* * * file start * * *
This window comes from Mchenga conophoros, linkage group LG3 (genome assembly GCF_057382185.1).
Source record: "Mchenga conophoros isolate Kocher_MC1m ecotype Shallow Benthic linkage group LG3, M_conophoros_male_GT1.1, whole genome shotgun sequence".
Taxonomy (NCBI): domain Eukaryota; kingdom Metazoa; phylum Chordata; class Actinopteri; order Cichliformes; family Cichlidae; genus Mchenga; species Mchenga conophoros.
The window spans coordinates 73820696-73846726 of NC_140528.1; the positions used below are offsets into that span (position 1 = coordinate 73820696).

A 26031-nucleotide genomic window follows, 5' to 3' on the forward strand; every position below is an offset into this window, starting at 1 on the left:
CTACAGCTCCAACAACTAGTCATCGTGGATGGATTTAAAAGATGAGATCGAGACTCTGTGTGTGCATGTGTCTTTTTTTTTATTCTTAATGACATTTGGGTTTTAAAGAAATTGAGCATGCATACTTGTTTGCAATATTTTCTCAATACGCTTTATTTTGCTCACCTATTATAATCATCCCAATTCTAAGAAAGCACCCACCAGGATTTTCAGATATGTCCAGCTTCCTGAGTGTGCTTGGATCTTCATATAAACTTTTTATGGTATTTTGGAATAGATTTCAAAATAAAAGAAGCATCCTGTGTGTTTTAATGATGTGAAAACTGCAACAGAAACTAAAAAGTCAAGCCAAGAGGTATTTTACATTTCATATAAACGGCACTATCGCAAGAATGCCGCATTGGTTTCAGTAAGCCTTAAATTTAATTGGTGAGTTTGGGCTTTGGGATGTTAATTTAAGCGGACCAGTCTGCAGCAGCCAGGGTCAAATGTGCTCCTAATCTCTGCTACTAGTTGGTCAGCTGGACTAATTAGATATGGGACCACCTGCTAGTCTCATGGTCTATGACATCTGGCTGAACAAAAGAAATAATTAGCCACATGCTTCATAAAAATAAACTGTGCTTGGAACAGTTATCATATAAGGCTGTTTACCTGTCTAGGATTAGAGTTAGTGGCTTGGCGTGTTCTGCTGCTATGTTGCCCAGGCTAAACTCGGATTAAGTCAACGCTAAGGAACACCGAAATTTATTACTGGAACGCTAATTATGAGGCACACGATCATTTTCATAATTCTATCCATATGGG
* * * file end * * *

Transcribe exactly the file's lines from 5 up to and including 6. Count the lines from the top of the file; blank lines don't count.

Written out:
A 26031-nucleotide genomic window follows, 5' to 3' on the forward strand; every position below is an offset into this window, starting at 1 on the left:
CTACAGCTCCAACAACTAGTCATCGTGGATGGATTTAAAAGATGAGATCGAGACTCTGTGTGTGCATGTGTCTTTTTTTTTATTCTTAATGACATTTGGGTTTTAAAGAAATTGAGCATGCATACTTGTTTGCAATATTTTCTCAATACGCTTTATTTTGCTCACCTATTATAATCATCCCAATTCTAAGAAAGCACCCACCAGGATTTTCAGATATGTCCAGCTTCCTGAGTGTGCTTGGATCTTCATATAAACTTTTTATGGTATTTTGGAATAGATTTCAAAATAAAAGAAGCATCCTGTGTGTTTTAATGATGTGAAAACTGCAACAGAAACTAAAAAGTCAAGCCAAGAGGTATTTTACATTTCATATAAACGGCACTATCGCAAGAATGCCGCATTGGTTTCAGTAAGCCTTAAATTTAATTGGTGAGTTTGGGCTTTGGGATGTTAATTTAAGCGGACCAGTCTGCAGCAGCCAGGGTCAAATGTGCTCCTAATCTCTGCTACTAGTTGGTCAGCTGGACTAATTAGATATGGGACCACCTGCTAGTCTCATGGTCTATGACATCTGGCTGAACAAAAGAAATAATTAGCCACATGCTTCATAAAAATAAACTGTGCTTGGAACAGTTATCATATAAGGCTGTTTACCTGTCTAGGATTAGAGTTAGTGGCTTGGCGTGTTCTGCTGCTATGTTGCCCAGGCTAAACTCGGATTAAGTCAACGCTAAGGAACACCGAAATTTATTACTGGAACGCTAATTATGAGGCACACGATCATTTTCATAATTCTATCCATATGGG